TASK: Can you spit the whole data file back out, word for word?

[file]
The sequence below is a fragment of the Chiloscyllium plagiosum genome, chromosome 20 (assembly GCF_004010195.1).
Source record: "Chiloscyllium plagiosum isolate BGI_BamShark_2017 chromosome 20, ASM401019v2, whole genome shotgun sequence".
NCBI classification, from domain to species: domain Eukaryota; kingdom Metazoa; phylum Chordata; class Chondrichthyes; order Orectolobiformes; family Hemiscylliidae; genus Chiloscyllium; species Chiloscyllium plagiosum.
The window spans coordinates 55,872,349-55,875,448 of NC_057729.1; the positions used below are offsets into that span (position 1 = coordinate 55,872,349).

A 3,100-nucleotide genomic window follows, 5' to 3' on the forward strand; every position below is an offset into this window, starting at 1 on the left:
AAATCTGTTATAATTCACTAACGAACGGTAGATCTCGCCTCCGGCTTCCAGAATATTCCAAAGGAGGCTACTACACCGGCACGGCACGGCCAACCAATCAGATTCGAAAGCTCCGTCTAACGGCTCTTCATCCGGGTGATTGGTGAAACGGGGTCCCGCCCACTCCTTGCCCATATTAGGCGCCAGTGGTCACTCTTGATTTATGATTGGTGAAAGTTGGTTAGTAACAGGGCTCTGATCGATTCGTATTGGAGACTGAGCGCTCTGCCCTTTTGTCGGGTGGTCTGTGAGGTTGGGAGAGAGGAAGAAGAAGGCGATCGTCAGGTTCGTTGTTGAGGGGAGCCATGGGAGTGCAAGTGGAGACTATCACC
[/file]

The sequence below is a fragment of the Chiloscyllium plagiosum genome, chromosome 20 (assembly GCF_004010195.1).
Source record: "Chiloscyllium plagiosum isolate BGI_BamShark_2017 chromosome 20, ASM401019v2, whole genome shotgun sequence".
NCBI classification, from domain to species: domain Eukaryota; kingdom Metazoa; phylum Chordata; class Chondrichthyes; order Orectolobiformes; family Hemiscylliidae; genus Chiloscyllium; species Chiloscyllium plagiosum.
The window spans coordinates 55,872,349-55,875,448 of NC_057729.1; the positions used below are offsets into that span (position 1 = coordinate 55,872,349).

A 3,100-nucleotide genomic window follows, 5' to 3' on the forward strand; every position below is an offset into this window, starting at 1 on the left:
AAATCTGTTATAATTCACTAACGAACGGTAGATCTCGCCTCCGGCTTCCAGAATATTCCAAAGGAGGCTACTACACCGGCACGGCACGGCCAACCAATCAGATTCGAAAGCTCCGTCTAACGGCTCTTCATCCGGGTGATTGGTGAAACGGGGTCCCGCCCACTCCTTGCCCATATTAGGCGCCAGTGGTCACTCTTGATTTATGATTGGTGAAAGTTGGTTAGTAACAGGGCTCTGATCGATTCGTATTGGAGACTGAGCGCTCTGCCCTTTTGTCGGGTGGTCTGTGAGGTTGGGAGAGAGGAAGAAGAAGGCGATCGTCAGGTTCGTTGTTGAGGGGAGCCATGGGAGTGCAAGTGGAGACTATCACC